Q: I updated the firmware on my TV and Marantz pre/pro to HDMI 2.0a. But I am using an old Oppo BDP-83 Blu-ray player that is probably not HDMI 2.0, let alone 2.0a. If I get something like the Panasonic UHD Blu-ray player, will I need to change the HDMI cable connecting the player to the pre/pro?
– Mike (MIkeDuke)
A: Probably. The BDP-83 was released in 2009, so it implements HDMI 1.3 or possibly 1.4, both of which support a maximum bitrate of 10.2 Gbps. However, the real question is the maximum bitrate supported by the cable. If the cable is as old as the player, I would guess that it might not be able to convey the maximum bitrate associated with HDMI 2.0a, which is 18 Gbps. This bitrate is important for 4K/UHD, HDR, etc.
Unfortunately, rating HDMI cables for bitrate or “speed” is fraught with potential misunderstanding—in fact, it’s not unlike rating the power output from an amplifier or the contrast ratio of a display; it depends on how the testing is performed. Also, some cables are rated for the maximum combined bit rate of the three pairs of wire within the cable that carry the actual signal data—10.2 or 18 Gbps—while others specify the bitrate of each pair of signal wires—3.4 or 6 Gbps, one third of the combined bitrate, which is more common in engineering specs. Then there’s the issue of length: The longer the cable, the more potential for signal loss. Ideally, a cable is rated for a maximum bitrate at a certain length.
HDMI Licensing, the organization that oversees the development of the HDMI standard, recently introduced its Premium HDMI Cable Certification Program, which uses independent, authorized testing centers to ensure that cables submitted to the program support the current maximum combined bitrate of 18 Gbps and pass EMI (electromagnetic interference) testing to ensure minimum interference with wireless signals. Cables that pass these tests carry a certification label on their packaging that is designed to resist counterfeiting. Cable companies that participate in the program include Belkin, Blue Jeans, Panasonic, Sony, and many others; for a complete list, click here.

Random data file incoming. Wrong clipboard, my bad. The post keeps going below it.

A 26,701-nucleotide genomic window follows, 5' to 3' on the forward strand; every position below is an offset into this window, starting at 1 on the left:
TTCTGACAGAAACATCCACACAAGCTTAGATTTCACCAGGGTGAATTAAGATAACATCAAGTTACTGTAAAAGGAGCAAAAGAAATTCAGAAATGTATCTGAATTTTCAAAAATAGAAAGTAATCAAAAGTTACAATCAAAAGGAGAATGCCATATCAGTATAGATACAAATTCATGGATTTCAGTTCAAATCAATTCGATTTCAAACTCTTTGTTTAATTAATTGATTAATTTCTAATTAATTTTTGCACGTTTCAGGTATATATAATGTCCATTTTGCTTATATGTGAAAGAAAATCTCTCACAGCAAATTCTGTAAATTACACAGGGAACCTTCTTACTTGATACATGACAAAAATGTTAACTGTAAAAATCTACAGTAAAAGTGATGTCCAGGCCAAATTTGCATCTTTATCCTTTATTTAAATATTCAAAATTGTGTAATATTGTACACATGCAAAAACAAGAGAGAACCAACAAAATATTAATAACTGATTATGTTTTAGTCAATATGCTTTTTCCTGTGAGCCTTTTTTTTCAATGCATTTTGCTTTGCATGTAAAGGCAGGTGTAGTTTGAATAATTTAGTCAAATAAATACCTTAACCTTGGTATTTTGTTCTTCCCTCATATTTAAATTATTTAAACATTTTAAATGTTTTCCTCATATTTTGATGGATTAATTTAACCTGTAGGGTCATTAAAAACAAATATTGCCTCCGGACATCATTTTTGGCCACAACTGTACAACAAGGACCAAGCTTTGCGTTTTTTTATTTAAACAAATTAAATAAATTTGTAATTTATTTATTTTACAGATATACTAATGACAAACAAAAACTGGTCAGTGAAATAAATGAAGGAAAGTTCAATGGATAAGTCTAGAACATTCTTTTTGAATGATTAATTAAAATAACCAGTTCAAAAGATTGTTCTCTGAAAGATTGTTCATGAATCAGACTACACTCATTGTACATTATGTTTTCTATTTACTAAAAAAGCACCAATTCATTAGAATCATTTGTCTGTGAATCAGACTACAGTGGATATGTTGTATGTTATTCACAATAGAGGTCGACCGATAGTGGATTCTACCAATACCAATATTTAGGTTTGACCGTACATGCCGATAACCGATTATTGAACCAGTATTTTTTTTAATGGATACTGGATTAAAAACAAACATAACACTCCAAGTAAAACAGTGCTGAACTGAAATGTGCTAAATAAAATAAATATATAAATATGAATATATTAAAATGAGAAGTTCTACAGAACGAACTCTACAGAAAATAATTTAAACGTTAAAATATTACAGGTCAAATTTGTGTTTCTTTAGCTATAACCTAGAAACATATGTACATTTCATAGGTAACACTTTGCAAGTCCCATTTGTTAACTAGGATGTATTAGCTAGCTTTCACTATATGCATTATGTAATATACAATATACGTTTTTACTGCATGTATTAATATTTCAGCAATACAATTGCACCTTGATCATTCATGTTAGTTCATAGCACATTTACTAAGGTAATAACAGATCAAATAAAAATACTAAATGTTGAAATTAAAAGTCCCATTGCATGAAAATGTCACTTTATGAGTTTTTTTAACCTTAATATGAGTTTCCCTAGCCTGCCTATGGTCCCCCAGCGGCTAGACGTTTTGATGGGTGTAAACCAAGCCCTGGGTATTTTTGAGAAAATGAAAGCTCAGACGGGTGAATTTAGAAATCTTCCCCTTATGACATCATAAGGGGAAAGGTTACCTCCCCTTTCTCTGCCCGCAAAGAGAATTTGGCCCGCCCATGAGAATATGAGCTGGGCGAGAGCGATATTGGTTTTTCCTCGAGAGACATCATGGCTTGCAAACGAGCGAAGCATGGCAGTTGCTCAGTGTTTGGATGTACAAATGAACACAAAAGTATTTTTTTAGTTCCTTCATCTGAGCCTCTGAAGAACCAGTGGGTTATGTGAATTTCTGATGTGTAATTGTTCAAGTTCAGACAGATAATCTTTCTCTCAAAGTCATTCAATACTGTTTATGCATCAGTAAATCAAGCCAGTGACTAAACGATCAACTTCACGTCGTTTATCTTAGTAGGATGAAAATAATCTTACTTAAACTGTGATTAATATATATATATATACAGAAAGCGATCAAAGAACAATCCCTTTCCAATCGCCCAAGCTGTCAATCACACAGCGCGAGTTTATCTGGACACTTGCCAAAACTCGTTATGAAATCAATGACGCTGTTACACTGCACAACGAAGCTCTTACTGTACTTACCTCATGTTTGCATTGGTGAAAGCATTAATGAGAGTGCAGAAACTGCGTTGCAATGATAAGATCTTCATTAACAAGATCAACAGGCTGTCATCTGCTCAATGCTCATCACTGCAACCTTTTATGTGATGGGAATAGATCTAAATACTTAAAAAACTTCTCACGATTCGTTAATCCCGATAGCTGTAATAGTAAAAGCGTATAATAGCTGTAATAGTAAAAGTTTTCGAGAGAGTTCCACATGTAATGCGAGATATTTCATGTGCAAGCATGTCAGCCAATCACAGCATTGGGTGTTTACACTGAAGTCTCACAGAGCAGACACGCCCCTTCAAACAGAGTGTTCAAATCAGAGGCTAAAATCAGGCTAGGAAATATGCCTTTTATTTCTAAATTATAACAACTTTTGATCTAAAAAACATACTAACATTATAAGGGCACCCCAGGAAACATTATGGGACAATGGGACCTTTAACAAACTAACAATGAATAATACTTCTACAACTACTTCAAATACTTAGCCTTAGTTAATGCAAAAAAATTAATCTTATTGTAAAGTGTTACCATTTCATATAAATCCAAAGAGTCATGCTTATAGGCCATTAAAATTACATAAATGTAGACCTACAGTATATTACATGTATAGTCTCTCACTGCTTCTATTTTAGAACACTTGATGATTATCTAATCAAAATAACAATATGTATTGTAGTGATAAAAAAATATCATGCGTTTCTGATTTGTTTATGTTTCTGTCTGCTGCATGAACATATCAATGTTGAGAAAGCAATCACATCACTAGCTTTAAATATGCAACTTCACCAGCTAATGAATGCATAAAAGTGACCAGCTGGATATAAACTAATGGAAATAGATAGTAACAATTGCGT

Yet another factor is whether or not all the individual wires within the cable are firmly attached to the correct pins in the connectors at both ends. Before HDMI 1.4 was released, pin 14 was not used, and it’s not connected to anything in some older cables. But from HDMI 1.4 onward, pin 14 is used for Audio Return Channel (ARC) and HDMI Ethernet Channel. You could use a continuity checker to see if pin 14 is connected, but I’d be shocked if Premium HDMI Cable Certification testing doesn’t check the connections of each wire within the cable.
You should also be aware of so-called “powered” or “active” HDMI cables that include a signal booster/processor in the connector attached to an HDMI input. (BTW, this is the only case in which the direction of signal flow through a cable matters at all; a passive cable can be connected in either direction.) Based on RedMere technology, these cables can be longer with thinner conductors than passive cables. However, I recently used RedMere cables that caused sparkly artifacts on the screen, and replacing them with passive cables solved the problem.
Perhaps most importantly, an HDMI cable is simply a conduit for electrical impulses that represent digital bits. As long as individual wires within the cable are firmly attached to the correct pins in the connectors at both ends and the cable can reliably convey 18 Gbps, it should work just fine. You don’t need to spend lots of money on “high-end” HDMI cables for improved performance.
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